Definition and Use of DNSSEC Negative Trust Anchors
Author(s): Chris Griffiths, Jason Livingood
DNS Security Extensions (DNSSEC) is now entering widespread deployment. However, domain signing tools and processes are not yet as mature and reliable as is the case for non-DNSSEC-related domain administration tools and processes. One potential technique to mitigate...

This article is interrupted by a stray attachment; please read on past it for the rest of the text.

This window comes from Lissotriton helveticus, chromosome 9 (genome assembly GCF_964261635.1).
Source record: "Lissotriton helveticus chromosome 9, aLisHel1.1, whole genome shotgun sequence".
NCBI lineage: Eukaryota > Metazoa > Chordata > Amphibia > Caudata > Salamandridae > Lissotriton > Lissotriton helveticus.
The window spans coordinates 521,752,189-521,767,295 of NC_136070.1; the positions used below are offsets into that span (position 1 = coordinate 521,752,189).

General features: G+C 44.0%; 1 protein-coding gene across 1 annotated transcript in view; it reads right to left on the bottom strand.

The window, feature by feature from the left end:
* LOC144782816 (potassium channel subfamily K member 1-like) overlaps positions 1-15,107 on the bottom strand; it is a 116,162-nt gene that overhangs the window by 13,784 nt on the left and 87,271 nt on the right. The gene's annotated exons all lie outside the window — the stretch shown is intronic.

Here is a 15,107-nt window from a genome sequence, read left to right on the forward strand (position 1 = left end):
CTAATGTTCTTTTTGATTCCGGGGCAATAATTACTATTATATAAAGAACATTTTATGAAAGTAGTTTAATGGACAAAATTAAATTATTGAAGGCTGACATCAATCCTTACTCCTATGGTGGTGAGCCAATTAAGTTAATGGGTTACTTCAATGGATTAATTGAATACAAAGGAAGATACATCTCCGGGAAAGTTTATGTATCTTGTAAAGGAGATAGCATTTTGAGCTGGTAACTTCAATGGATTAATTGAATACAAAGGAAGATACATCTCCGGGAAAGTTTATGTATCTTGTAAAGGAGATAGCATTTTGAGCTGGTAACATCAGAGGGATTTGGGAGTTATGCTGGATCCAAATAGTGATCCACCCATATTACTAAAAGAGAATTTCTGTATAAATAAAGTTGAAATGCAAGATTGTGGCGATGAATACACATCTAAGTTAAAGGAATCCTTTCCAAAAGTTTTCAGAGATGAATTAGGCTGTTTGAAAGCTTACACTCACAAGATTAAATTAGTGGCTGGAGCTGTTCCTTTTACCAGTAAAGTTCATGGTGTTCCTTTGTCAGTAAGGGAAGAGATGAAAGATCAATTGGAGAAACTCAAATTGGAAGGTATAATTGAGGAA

Domain Name System Operations J. Livingood Internet-Draft C. Griffiths Intended status: Informational Comcast Expires: August 26, 2013 February 22, 2013 Definition and Use of DNSSEC Negative Trust Anchors draft-livingood-negative-trust-anchors-06 Abstract DNS Security Extensions (DNSSEC) is now entering widespread deployment. However, domain signing tools and processes are not yet as mature and reliable as is the case for non-DNSSEC-related domain administration tools and processes. One potential technique to mitigate this is to use a Negative Trust Anchor, which is defined in this document. This document discusses Trust Anchors for DNSSEC and defines a Negative Trust Anchor, which is potentially useful during the transition to ubiquitous DNSSEC deployment. These are configured locally on a particular instance of a validating DNS recursive resolver and can shield end users of such a resolver from the DNSSEC- related authoritative name server operational errors that appear to be somewhat typical during the transition to ubiquitous DNSSEC deployment. Negative Trust Anchors are intended to be temporary, and should not be distributed by IANA or any other organization outside of the administrative boundary of the organization locally implementing a Negative Trust Anchor. Finally, Negative Trust Anchors pertain only to DNSSEC and not to Public Key Infrastructures (PKI) such ad X.509. Status of this Memo This Internet-Draft is submitted in full conformance with the provisions of BCP 78 and BCP 79. Internet-Drafts are working documents of the Internet Engineering Task Force (IETF). Note that other groups may also distribute working documents as Internet-Drafts. The list of current Internet- Drafts is at http://datatracker.ietf.org/drafts/current/. Internet-Drafts are draft documents valid for a maximum of six months and may be updated, replaced, or obsoleted by other documents at any time. It is inappropriate to use Internet-Drafts as reference material or to cite them other than as "work in progress." This Internet-Draft will expire on August 26, 2013. Livingood & Griffiths Expires August 26, 2013 [Page 1] Internet-Draft DNSSEC Negative Trust Anchors February 2013 Copyright Notice Copyright (c) 2013 IETF Trust and the persons identified as the document authors. All rights reserved. This document is subject to BCP 78 and the IETF Trust's Legal Provisions Relating to IETF Documents (http://trustee.ietf.org/license-info) in effect on the date of publication of this document. Please review these documents carefully, as they describe your rights and restrictions with respect to this document. Code Components extracted from this document must include Simplified BSD License text as described in Section 4.e of the Trust Legal Provisions and are provided without warranty as described in the Simplified BSD License. Table of Contents 1. Introduction . . . . . . . . . . . . . . . . . . . . . . . . . 3 2. Definition of a Negative Trust Anchor . . . . . . . . . . . . 4 3. Limited Time and Scope of Use . . . . . . . . . . . . . . . . 4 4. Domain Validation Failures . . . . . . . . . . . . . . . . . . 5 5. End User Reaction . . . . . . . . . . . . . . . . . . . . . . 5 6. Switching to a Non-Validating Resolver is Not Recommended . . 6 7. Responsibility for Failures . . . . . . . . . . . . . . . . . 6 8. Use of a Negative Trust Anchor . . . . . . . . . . . . . . . . 7 9. Managing Negative Trust Anchors . . . . . . . . . . . . . . . 9 10. Removal of a Negative Trust Anchor . . . . . . . . . . . . . . 9 11. Comparison to Other DNS Misconfigurations . . . . . . . . . . 10 12. Intentionally Broken Domains . . . . . . . . . . . . . . . . . 10 13. Other Considerations . . . . . . . . . . . . . . . . . . . . . 10 13.1. Security Considerations . . . . . . . . . . . . . . . . . 10 13.2. Privacy Considerations . . . . . . . . . . . . . . . . . 11 13.3. IANA Considerations . . . . . . . . . . . . . . . . . . . 11 14. Acknowledgements . . . . . . . . . . . . . . . . . . . . . . . 11 15. References . . . . . . . . . . . . . . . . . . . . . . . . . . 12 15.1. Normative References . . . . . . . . . . . . . . . . . . 12 15.2. Informative References . . . . . . . . . . . . . . . . . 13 Appendix A. Document Change Log . . . . . . . . . . . . . . . . . 13 Appendix B. Open Issues . . . . . . . . . . . . . . . . . . . . . 14 Authors' Addresses . . . . . . . . . . . . . . . . . . . . . . . . 16 Livingood & Griffiths Expires August 26, 2013 [Page 2] Internet-Draft DNSSEC Negative Trust Anchors February 2013 1. Introduction The Domain Name System (DNS), DNS Security Extensions (DNSSEC), and related operational practices are defined extensively [RFC1034] [RFC1035] [RFC4033] [RFC4034] [RFC4035] [RFC4398] [RFC4509] [RFC6781] [RFC5155]. This document discusses Trust Anchors for DNSSEC and defines a Negative Trust Anchor, which is potentially useful during the transition to ubiquitous DNSSEC deployment. These are configured locally on a particular instance of a validating DNS recursive resolver and can shield end users of such a resolver from the DNSSEC- related authoritative name server operational errors that appear to be somewhat typical during the transition to ubiquitous DNSSEC deployment. Negative Trust Anchors are intended to be temporary, and should not be distributed by IANA or any other organization outside of the administrative boundary of the organization locally implementing a Negative Trust Anchor. Finally, Negative Trust Anchors pertain only to DNSSEC and not to Public Key Infrastructures (PKI) such ad X.509. [REFERENCE NECESSARY?] DNSSEC has now entered widespread deployment. However, domain signing tools and processes are not yet as mature and reliable as is the case for non-DNSSEC-related domain administration tools and processes. As a result, operators of DNS recursive resolvers, such as Internet Service Providers (ISPs), occasionally observe domains incorrectly managing DNSSEC-related resource records. This mismanagement triggers DNSSEC validation failures, and then causes large numbers of end users to be unable to reach a domain. Many end users tend interpret this as a failure of their DNS servers, and may switch to a non-validating resolver or contact their ISP to complain, rather than seeing this as a failure on the part of the domain they wanted to reach. In the short-term, one potential way to address this is for DNS operators to use a Negative Trust Anchor to temporarily disable DNSSEC validation for a specific misconfigured domain name. This immediately restores access for end users while that domain's administrators fix their misconfiguration. While DNS operators likely prefer not to use this tool, during the global transition to DNSSEC it seems some tool is needed to reduce the negative impact on such operators. A Negative Trust Anchor should be considered a transitional and temporary tactic which is not particularly scalable and should not be used in the long-term. Over time, however, the use of Negative Trust Anchors will become less necessary as DNSSEC-related domain administration becomes more resilient. Livingood & Griffiths Expires August 26, 2013 [Page 3] Internet-Draft DNSSEC Negative Trust Anchors February 2013 2. Definition of a Negative Trust Anchor Trust Anchors are defined in [RFC5914]. A trust anchor should be used by a validating caching resolver as a starting point for building the authentication chain for a signed DNS response. The inverse of this is a Negative Trust Anchor, which creates a stopping point for a caching resolver to end validation of the authentication chain. This Negative Trust Anchor can potentially be placed at any level within the chain of trust and would stop validation at that point in the chain. 3. Limited Time and Scope of Use As noted in Section 1, the use of Negative Trust Anchors should be temporary. These are key recommendations pertaining to this practice: 1. The general practice of using Negative Trust Anchors should be limited to the transition to widespread deployment of DNSSEC (including signing of domain names and validation in DNS recursive resolvers). Thus, the practice of using Negative Trust Anchors should not be permanent. 2. During this transition phase when Negative Trust Anchors may be useful, the use of a particular Negative Trust Anchor should be temporary and in most cases limited to no more than 1 day. Thus, the use of an individual Negative Trust Anchor should be strictly time limited and very short in duration. 3. So that the use of Negative Trust Anchors remains temporary and useful only during a transition to widespread DNSSEC deployment, the use and distribution of individual Negative Trust Anchors should not be centralized, beyond the borders of one organization's operational unit. Thus, no organization should endeavor to create and centrally distribute Negative Trust Anchors to other organizations as was the case with positive Trust Anchors prior to the signing of the root. 4. As noted in Section 12, organizations that utilize Negative Trust Anchors should not add a Negative Trust Anchor for any intentionally broken domain. 5. As noted in Section 8, use of a Negative Trust Anchor should not be automatic in any way, and must involve investigation by technical personnel trained in the operation of DNS servers. Livingood & Griffiths Expires August 26, 2013 [Page 4] Internet-Draft DNSSEC Negative Trust Anchors February 2013 4. Domain Validation Failures A domain name can fail validation for two general reasons, a legitimate security failure such as due to an attack or compromise of some sort, or as a result of misconfiguration on the part of an domain administrator. As domains transition to DNSSEC the most likely reason for a validation failure will be due to misconfiguration. Thus, domain administrators should be sure to read [RFC6781] in full. They should also pay special attention to Section 4.2, pertaining to key rollovers, which appears to be the cause of many recent validation failures. In one recent example [DNSSEC Validation Failure Analysis], a specific domain name failed to validate. An investigation revealed that the domain's administrators performed a Key Signing Key (KSK) rollover by (1) generating a new key and (2) signing the domain with the new key. However, they did not use a double-signing procedure for the KSK and a pre-publish procedure for the ZSK. Double-signing refers to signing a zone with two KSKs and then updating the parent zone with the new DS record so that both keys are valid at the same time. This meant that the domain name was signed with the new KSK, but it was not double-signed with the old KSK. So, the new key was used for signing the zone but the old key was not. As a result, the domain could not be trusted and returned an error when trying to reach the domain. Thus, the domain was in a situation where the DNSSEC chain of trust was broken because the Delegation Signer (DS) record pointed to the old KSK, which was no longer used for signing the zone. (A DS record provides a link in the chain of trust for DNSSEC from the parent zone to the child zone - in this case between TLD and domain name.) In addition, it is possible that some DNSSEC validation failures could arise due to differences in how different software developers interpret DNSSEC standards and/or how those developers choose to implement support for DNSSEC. For example, it is conceivable that some domain may be DNSSEC signed properly, and Unbound-based DNS recursive resolvers will validate the domain but those using BIND or Nominum's Vantio software may fail to validate a domain. 5. End User Reaction End users generally do not know what DNSSEC is, nor should they be expected to at the current time (especially absent widespread integration of DNSSEC indicators in end user software such as web browsers). As a result, end users may incorrectly interpret the failure to reach a domain due to DNSSEC-related misconfiguration as their ISP purposely blocking access to the domain or as a performance Livingood & Griffiths Expires August 26, 2013 [Page 5] Internet-Draft DNSSEC Negative Trust Anchors February 2013 failure on the part of their ISP (especially of the ISP's DNS servers). End users may feel less satisfied with their ISP's service, which may make them more likely to switch to a competing ISP. They may also contact their ISP to complain, which of course will incur cost for their ISP. In addition, they may use online tools and sites to complain of this problem, such as via a blog, web forum, or social media site, which may lead to dissatisfaction on the part of other end users or general criticism of an ISP or operator of a DNS recursive resolver. As end users publicize these failures, others may recommend they switch from security-aware DNS resolvers to resolvers not performing DNSSEC validation. This is a shame since the ISP or other DNS recursive resolver operator is actually doing exactly what they are supposed to do in failing to resolve a domain name, as this is the expected result when a domain can no longer be validated, protecting end users from a potential security threat. 6. Switching to a Non-Validating Resolver is Not Recommended As noted in Section 5 some people may consider switching to an alternative, non-validating resolver themselves, or may recommend that others do so. But if a domain fails DNSSEC validation and is inaccessible, this could very well be due to a security-related issue. In order to be as safe and secure as possible, end users should not change to DNS servers that do not perform DNSSEC validation as a workaround, and people should not recommend that others do so either. Even if a website in a domain seems to look "normal" and valid, according to the DNSSEC protocol, that domain is not secure. Domains that fail DNSSEC for legitimate reasons may be in control of hackers or there could be other significant security issues with the domain. Thus, switching to a non-validating resolver to restore access to a domain that fails DNSSEC validation is not a recommended practice, is bad advice to others, is potentially harmful to end user security, and is potentially harmful to DNSSEC adoption. 7. Responsibility for Failures A domain administrator is solely and completely responsible for managing their domain name(s) and DNS resource records. This includes complete responsibility for the correctness of those resource records, the proper functioning of their DNS authoritative servers, and the correctness of DNS records linking their domain to a top-level domain (TLD) or other higher level domain. Even in cases Livingood & Griffiths Expires August 26, 2013 [Page 6] Internet-Draft DNSSEC Negative Trust Anchors February 2013 where some error may be introduced by a third party, whether that is due to an authoritative server software vendor, software tools vendor, domain name registrar, or other organization, these are all parties that the domain administrator has selected and is responsible for managing successfully. There are some cases where the domain administrator is different than the domain owner. In those cases, a domain owner has delegated operational responsibility to the domain administrator. So no matter whether a domain owner is also the domain administrator or not, the domain administrator is nevertheless operationally responsible for the proper configuration operation of the domain. So in the case of a domain name failing to successfully validate, when this is due to a misconfiguration of the domain, that is the sole responsibility of the domain administrator. Any assistance or mitigation responses undertaken by other parties to mitigate the misconfiguration of a domain name by a domain administrator, especially operators of DNS recursive resolvers, are optional and at the pleasure of those parties. 8. Use of a Negative Trust Anchor When a domain has been confirmed to fail DNSSEC validation due to a DNSSEC-related misconfiguration, an ISP or other DNS recursive resolver operator may in some cases use a Negative Trust Anchor for a domain or sub-domain. This instructs a DNS recursive resolver to temporarily NOT perform DNSSEC validation for a specific domain name. This immediately restores access to the domain for end users while the domain's administrator corrects the misconfiguration(s). In the case of a validation failure due to misconfiguration of a TLD or popular domain name (such as a top 100 website), this could make content or services in the affected TLD or domain to be inaccessible for a large number of users. A Negative Trust Anchor can therefore be useful in the short-term when used on a targeted and time-limited basis. It does not and should not involve turning off validation more broadly, and helps during the transition to DNSSEC as organizations that are new to signing their domains are still maturing their DNSSEC operational practices, alleviating end user issues as noted in Section 5 and restoring end user access. However, use of a Negative Trust Anchor should not be automatic in any way, and must involve investigation by technical personnel trained in the operation of DNS servers. Technical personnel should also confirm that the domain is not Livingood & Griffiths Expires August 26, 2013 [Page 7] Internet-Draft DNSSEC Negative Trust Anchors February 2013 intentionally broken, such as for testing purposes as noted in Section 12. Such an investigation must confirm that a failure is due to misconfiguration, as a similar breakage could have occurred if an attacker gained access to a domain's authoritative servers and modified those records or had the domain pointed to their own rogue authoritative servers. In addition, personnel should make a reasonable attempt to contact a domain for which a Negative Trust Anchor may be used, and preferably prior to implementing it. Furthermore, a Negative Trust Anchor MUST only be used for a short duration, such as for a day or less. Implementors SHOULD set an end time and date associated with any Negative Trust Anchor. Implementors SHOULD in most cases limit the maximum duration to one day, meaning the Negative Trust Anchor will be removed or invalidated from the point of implementation, plus 86,400 seconds. However, there may be corner cases where a Negative Trust Anchor is needed for a longer period of time. Optimally this time and date is set in a DNS recursive resolver's configuration, though in the short-term this may also be achieved via other systems or supporting processes. Finally, a Negative Trust Anchor is used only in a specific domain or sub-domain and would not affect validation at other names up the authentication chain. For example, a Negative Trust Anchor for zone1.example.com would affect only names within zone1.example.com, and validation would still be performed on example.com, .com, and the root ("."). In another example, a Negative Trust Anchor for example.com would affect only names within example.com, and validation would still be performed on .com, and the root (".") Root (.) <====== | || | ||<======>+----+----+ DNSSEC | || |Recursive| Validation TLD (com) <=====|| |Resolver | <==============> | +<------>+---------+ | | DNS NTA | | (zone1.example.com) SUB TLD (example.com) <------| <--------------> | | | | | | (zone1.example.com <-----| Figure 1: Negative Trust Anchor Diagram Livingood & Griffiths Expires August 26, 2013 [Page 8] Internet-Draft DNSSEC Negative Trust Anchors February 2013 9. Managing Negative Trust Anchors This tool is unlikely to be and probably should not be used over the long-term since DNSSEC-related domain administration practices will naturally improve over time. In addition, however, continued and frequent use of Negative Trust Anchors is not scalable since it requires investigation by technical personnel and may involve manual processes, resulting in increased operational overhead (and therefore cost). While Negative Trust Anchors have proven useful during the early stages of DNSSEC adoption, domain owners are ultimately responsible for managing and ensuring their DNS records are configured correctly Section 7. Most current implementations of DNS validating resolvers currently follow [RFC4033] on defining the implementation of Trust Anchor as either using Delegation Signer (DS), Key Signing Key (KSK), or Zone Signing Key (ZSK). A Negative Trust Anchor should use domain name formatting that signifies where in a delegation a validation process should be stopped. Different DNS recursive resolvers may have different configuration names for a Negative Trust Anchor. For example, Unbound calls their configuration "domain-insecure" [Unbound Configuration] 10. Removal of a Negative Trust Anchor As explored in Section 13.1, if a Negative Trust Anchor is still in place after the point in time when the DNS misconfiguration that caused validation to break has been fixed, this could be problematic. It is therefore recommended that implementors should periodically or even continuously attempt to validate the domain in question, for the period of time that the Negative Trust Anchor is in place, until such validation is again successful. (Obviously a Negative Trust Anchor could be removed prior to validation succeeding again, alleviating an implementor of the need to continuing to test validation separate from their normal operations.) Once validation is again successful, a Negative Trust Anchor should be removed as soon as is reasonably possible. Optimally this is automatic, though it may also be achieved via other systems or supporting processes. Livingood & Griffiths Expires August 26, 2013 [Page 9] Internet-Draft DNSSEC Negative Trust Anchors February 2013 11. Comparison to Other DNS Misconfigurations As noted in Section 7 domain administrators are ultimately responsible for managing and ensuring their DNS records are configured correctly. ISPs or other DNS recursive resolver operators cannot and should not correct misconfigured A, CNAME, MX, or other resource records of domains for which they are not authoritative. Expecting non-authoritative entities to protect domain administrators from any misconfiguration of resource records is therefore unrealistic and unreasonable, and in the long-term is harmful to the delegated design of the DNS and could lead to extensive operational instability and/or variation. 12. Intentionally Broken Domains Some domains, such as dnssec-failed.org, have been intentionally broken for testing purposes [Measuring DNSSEC Validation of Website Visitors] [Netalyzr]. For example, dnssec-failed.org is a DNSSEC- signed domain that is broken. If an end user is querying a validating DNS recursive resolver, then this or other similarly intentionally broken domains should fail to resolve and should result in a SERVFAIL error. If such a domain resolved successfully, then it is a sign that the DNS recursive resolver is not fully validating. Organizations that utilize Negative Trust Anchors should not add a Negative Trust Anchor for any intentionally broken domain. Organizations operating an intentionally broken domain may wish to consider adding a TXT record for the domain to the effect of "This domain is purposely DNSSEC broken for testing purposes". 13. Other Considerations 13.1. Security Considerations End to end DNSSEC validation will be disabled during the time that a Negative Trust Anchor is used. In addition, the Negative Trust Anchor may be in place after the point in time when the DNS misconfiguration that caused validation to break has been fixed. Thus, there may be a gap between when a domain has have been re- secured and when a Negative Trust Anchor is removed. In addition, a Negative Trust Anchor may be put in place by DNS recursive resolver operators without the knowledge of the authoritative domain administrator for a given domain name. End users of a DNS recursive resolver or other people may wonder why Livingood & Griffiths Expires August 26, 2013 [Page 10] Internet-Draft DNSSEC Negative Trust Anchors February 2013 a domain that fails DNSSEC validation resolves with a supposedly validating resolver. As a result, implementors should consider transparently disclosing those Negative Trust Anchors which are currently in place or were in place in the past, such as on a website [Disclosure Example]. This is particularly important since there is currently no special DNS query response code that could indicate to end users or applications that a Negative Trust Anchor is in place. Such disclosures should optimally include both the data and time that the Negative Trust Anchor was put in place and when it was removed. 13.2. Privacy Considerations There are no privacy considerations in this document. 13.3. IANA Considerations There are no IANA considerations in this document. 14. Acknowledgements Several people made contributions of text to this document and/or played an important role in the development and evolution of this document. This in some cases included performing a detailed review of this document and then providing feedback and constructive criticism for future revisions, or engaging in a healthy debate over the subject of the document. All of this was helpful and therefore the following individuals merit acknowledgement: - Joe Abley - John Barnitz - Tom Creighton - Marco Davids - Patrik Falstrom - Tony Finch - Chris Ganster - Olafur Gudmundsson - Wes Hardaker - Paul Hoffman Livingood & Griffiths Expires August 26, 2013 [Page 11] Internet-Draft DNSSEC Negative Trust Anchors February 2013 - Shane Kerr - Murray Kucherawy - Marc Lampo - Ted Lemon - Antoin Verschuren - Paul Vixie - Patrik Wallstrom - Nick Weaver - Ralf Weber 15. References 15.1. Normative References [RFC1034] Mockapetris, P., "Domain names - concepts and facilities", STD 13, RFC1034, November 1987. [RFC1035] Mockapetris, P., "Domain names - implementation and specification", STD 13, RFC1035, November 1987. [RFC4033] Arends, R., Austein, R., Larson, M., Massey, D., and S. Rose, "DNS Security Introduction and Requirements", RFC4033, March 2005. [RFC4034] Arends, R., Austein, R., Larson, M., Massey, D., and S. Rose, "Resource Records for the DNS Security Extensions", RFC4034, March 2005. [RFC4035] Arends, R., Austein, R., Larson, M., Massey, D., and S. Rose, "Protocol Modifications for the DNS Security Extensions", RFC4035, March 2005. [RFC4398] Josefsson, S., "Storing Certificates in the Domain Name System (DNS)", RFC4398, March 2006. [RFC4509] Hardaker, W., "Use of SHA-256 in DNSSEC Delegation Signer (DS) Resource Records (RRs)", RFC4509, May 2006. [RFC5155] Laurie, B., Sisson, G., Arends, R., and D. Blacka, "DNS Livingood & Griffiths Expires August 26, 2013 [Page 12] Internet-Draft DNSSEC Negative Trust Anchors February 2013 Security (DNSSEC) Hashed Authenticated Denial of Existence", RFC5155, March 2008. [RFC5914] Housley, R., Ashmore, S., and C. Wallace, "Trust Anchor Format", RFC5914, June 2010. [RFC6781] Kolkman, O., Mekking, W., and R. Gieben, "DNSSEC Operational Practices, Version 2", RFC6781, December 2012. 15.2. Informative References [DNSSEC Validation Failure Analysis] Barnitz, J., Creighton, T., Ganster, C., Griffiths, C., and J. Livingood, "Analysis of DNSSEC Validation Failure - NASA.GOV", Comcast , January 2012, <http:// www.dnssec.comcast.net/ DNSSEC_Validation_Failure_NASAGOV_20120118_FINAL.pdf>. [Disclosure Example] Comcast, "faa.gov Failing DNSSEC Validation (Fixed)", Comcast , February 2013, <http://dns.comcast.net/ index.php/entry/faa-gov-failing-dnssec-validation-fixed>. [Measuring DNSSEC Validation of Website Visitors] Mens, J., "Is my Web site being used via a DNSSEC- validator?", July 2012, <http://jpmens.net/2012/07/30/ is-my-web-site-being-used-via-dnssec-validator/>. [Netalyzr] Weaver, N., Kreibich, C., Nechaev, B., and V. Paxson, "Implications of Netalyzr's DNS Measurements", Securing and Trusting Internet Names, SATIN 2011 SATIN 2011, April 2011, <http://conferences.npl.co.uk/satin/ presentations/satin2011slides-Weaver.pdf>. [Unbound Configuration] Wijngaards, W., "Unbound: How to Turn Off DNSSEC", June 2010, <http://unbound.net/documentation/ howto_turnoff_dnssec.html>. Appendix A. Document Change Log [RFC Editor: This section is to be removed before publication] -00: First version published as an individual draft. Livingood & Griffiths Expires August 26, 2013 [Page 13] Internet-Draft DNSSEC Negative Trust Anchors February 2013 -01: Fixed minor typos and grammatical nits. Closed all open editorial items. -02: Simple date change to keep doc from expiring. Substantive updates planned. -03: Changes to address feedback from Paul Vixie, by adding a new section "Limited Time and Scope of Use". Changes to address issues raised by Antoin Verschuren and Patrik Wallstrom, by adding a new section "Intentionally Broken Domains" and added two related references. Added text to address the need for manual investigation, as suggested by Patrik Falstrom. Added a suggestion on notification as suggested by Marc Lampo. Made several additions and changes suggested by Ralf Weber, Wes Hardaker, Nick Weaver, Tony Finch, Shane Kerr, Joe Abley, Murray Kucherawy, Olafur Gudmundsson. -04: Moved the section defining a NTA forward, and added new text to the Abstract and Introduction per feedback from Paul Hoffman. -05: Incorporated feedback from the DNSOP WG list received on 2/17/13 and 2/18/13. This is likely the final version before the IETF 86 draft cutoff date. Updated references to RFC6781 to RFC6781, per March Davids. -06: Added more OPEN issues to continue tracking WG discussion. No changes in the main document - just expanded issue tracking. Appendix B. Open Issues [RFC Editor: This section is to be removed before publication] Determine whether RFC2119 language should be used or not when describing things like the duration of a NTA. Determine whether this is an individual I-D or a DNSOP WG I-D. Determine whether this is Informational or a BCP. The DNSOP WG should discuss whether a 1 day limit is reasonable, whether a different time (more or less than 1 day, such as 1 hour or 1 week) should be specified, or whether no time should be specified (just a recommendation that it SHOULD generally be limited to X). The DNSOP WG should discuss how to assess when critical DNSSEC deployment mass has been achieved so that this is no longer a common practice. Livingood & Griffiths Expires August 26, 2013 [Page 14] Internet-Draft DNSSEC Negative Trust Anchors February 2013 Olafur Gudmundsson has suggested that we may want to consider whether a non validatable RRSIG should be returned or not when a NTA is in place. This was raised in the context of NLnet Labs' DNSSEC-Trigger, which apparently acts like forwarding stub-validator. He said, "The reason for this is if NTA strips signatures the stub-validator thinks it is under attack and may a) go into recursive mode to try to resolve the domain, getting to the right answer the long way. b) Give the wrong error "Missing signatures" instead of the real error. If all the validator does is not to set the AD bit for RRsets at and below the NTA, stub-resolvers (and cascading resolvers) should be happy." Determine whether an informative reference to X.509 in the Introduction is necessary. Is it desirable to say that NTAs should not be distributed across organizational boundaries? Per Warren Kumari on 2/19/2013, add examples to appendix. "it would be very helpful to actually show how this is used, with e.g and example in an Appendix, for -insert favorite resolver here-. The document contains a lot of really useful content about why you might use one, how to minimize damage, etc but (IMO) does't do a great job of explaining how to actually do so". Rick Lamb and Joe Abley also agreed on the need for this. Per Rick Lamb on 2/20/2013, "it might be useful to have section 2 "Definition .." make that clear for slow people like me - that the NTA is not an RR and is more of a configuration. Maybe simply replacing "placed" with "implemented" in section 2? "This NTA can potentially be -placed/implemented- at any level within the chain of trust" Per Olafur Gudmundsson on 2/18/2013, address fact that ALL authoritative name servers must be working. "section 10 you talk about possible early removal the NTA when validation succeeds but there may be instances where validation succeeds when using a sub-set of the authoritative servers thus NTA should only be removed if all servers are providing "good" signatures." Per Olafur Gudmundsson on 2/18/2013, "Furthermore what to do if some names work but others do not, for example I remember a case where the records at the apex worked but all names below the apex were signed by a key not in the DNSKEY RRset, thus it is possible that either human or automated checks may assume there is no problem when there actually is one. What this is bringing to my mind is maybe you want a new section with guidelines on how to test for failures and in what cases failure justifies NTA and what tests MUST pass before Livingood & Griffiths Expires August 26, 2013 [Page 15] Internet-Draft DNSSEC Negative Trust Anchors February 2013 preemttive removal of an NTA." Per Olafur Gudmundsson on 2/18/2013, "Also should there be guidance that removal of NTA should include cleaning the caches of all RRsets below the name?" Authors' Addresses Jason Livingood Comcast Cable Communications One Comcast Center 1701 John F. Kennedy Boulevard Philadelphia, PA 19103 US Email: firstname.lastname@example.org URI: http://www.comcast.com Chris Griffiths Comcast Cable Communications One Comcast Center 1701 John F. Kennedy Boulevard Philadelphia, PA 19103 US Email: email@example.com URI: http://www.comcast.com Livingood & Griffiths Expires August 26, 2013 [Page 16]